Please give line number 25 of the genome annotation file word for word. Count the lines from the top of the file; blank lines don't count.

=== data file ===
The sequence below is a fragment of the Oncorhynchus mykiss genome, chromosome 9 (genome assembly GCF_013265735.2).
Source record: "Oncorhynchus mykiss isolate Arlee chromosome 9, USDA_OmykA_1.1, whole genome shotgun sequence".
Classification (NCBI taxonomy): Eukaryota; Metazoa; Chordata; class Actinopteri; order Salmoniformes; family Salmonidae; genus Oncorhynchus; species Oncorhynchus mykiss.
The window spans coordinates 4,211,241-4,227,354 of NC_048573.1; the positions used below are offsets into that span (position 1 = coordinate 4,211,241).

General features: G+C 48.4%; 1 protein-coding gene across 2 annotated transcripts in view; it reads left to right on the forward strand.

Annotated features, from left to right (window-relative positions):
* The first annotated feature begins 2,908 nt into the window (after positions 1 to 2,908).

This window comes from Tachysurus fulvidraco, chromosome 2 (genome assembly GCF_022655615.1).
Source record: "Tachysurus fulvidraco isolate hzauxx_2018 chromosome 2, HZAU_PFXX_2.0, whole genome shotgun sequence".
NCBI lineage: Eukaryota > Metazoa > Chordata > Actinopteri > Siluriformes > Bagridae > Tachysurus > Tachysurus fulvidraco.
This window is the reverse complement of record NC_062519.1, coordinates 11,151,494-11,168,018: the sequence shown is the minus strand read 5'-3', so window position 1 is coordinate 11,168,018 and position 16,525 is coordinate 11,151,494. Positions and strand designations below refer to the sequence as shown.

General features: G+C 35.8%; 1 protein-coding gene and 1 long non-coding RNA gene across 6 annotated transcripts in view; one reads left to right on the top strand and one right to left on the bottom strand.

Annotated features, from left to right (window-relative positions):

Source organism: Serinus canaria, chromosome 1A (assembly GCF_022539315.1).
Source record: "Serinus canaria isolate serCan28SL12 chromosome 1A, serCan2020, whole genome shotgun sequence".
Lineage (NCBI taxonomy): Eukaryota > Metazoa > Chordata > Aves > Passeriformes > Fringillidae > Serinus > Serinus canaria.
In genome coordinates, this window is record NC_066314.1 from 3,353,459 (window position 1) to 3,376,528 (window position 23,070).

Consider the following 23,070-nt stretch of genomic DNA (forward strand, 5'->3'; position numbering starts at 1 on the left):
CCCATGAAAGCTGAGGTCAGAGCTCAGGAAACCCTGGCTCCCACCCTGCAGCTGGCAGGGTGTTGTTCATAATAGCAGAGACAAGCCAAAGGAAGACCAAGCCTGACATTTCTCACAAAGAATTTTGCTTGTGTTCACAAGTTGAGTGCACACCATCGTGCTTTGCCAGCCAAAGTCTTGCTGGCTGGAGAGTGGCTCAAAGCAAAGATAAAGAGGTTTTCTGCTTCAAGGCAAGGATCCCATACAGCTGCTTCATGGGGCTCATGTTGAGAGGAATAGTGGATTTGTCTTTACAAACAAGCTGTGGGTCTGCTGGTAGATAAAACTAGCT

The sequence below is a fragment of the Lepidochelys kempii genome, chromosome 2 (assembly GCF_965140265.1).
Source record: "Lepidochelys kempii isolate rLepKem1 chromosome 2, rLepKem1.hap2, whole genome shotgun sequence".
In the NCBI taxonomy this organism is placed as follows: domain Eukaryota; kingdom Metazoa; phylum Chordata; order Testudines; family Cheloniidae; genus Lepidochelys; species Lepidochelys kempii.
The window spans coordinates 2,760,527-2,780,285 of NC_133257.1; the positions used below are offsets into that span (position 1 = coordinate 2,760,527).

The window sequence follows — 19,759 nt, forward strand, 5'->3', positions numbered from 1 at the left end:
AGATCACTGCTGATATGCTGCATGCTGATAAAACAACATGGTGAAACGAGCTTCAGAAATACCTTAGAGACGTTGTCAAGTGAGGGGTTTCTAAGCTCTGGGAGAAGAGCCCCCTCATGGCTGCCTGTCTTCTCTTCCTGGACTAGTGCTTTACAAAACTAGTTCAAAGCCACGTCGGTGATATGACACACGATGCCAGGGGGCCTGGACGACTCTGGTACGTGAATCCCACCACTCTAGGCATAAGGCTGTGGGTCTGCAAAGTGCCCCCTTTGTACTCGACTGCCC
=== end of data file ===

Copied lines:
AGATCACTGCTGATATGCTGCATGCTGATAAAACAACATGGTGAAACGAGCTTCAGAAATACCTTAGAGACGTTGTCAAGTGAGGGGTTTCTAAGCTCTGGGAGAAGAGCCCCCTCATGGCTGCCTGTCTTCTCTTCCTGGACTAGTGCTTTACAAAACTAGTTCAAAGCCACGTCGGTGATATGACACACGATGCCAGGGGGCCTGGACGACTCTGGTACGTGAATCCCACCACTCTAGGCATAAGGCTGTGGGTCTGCAAAGTGCCCCCTTTGTACTCGACTGCCC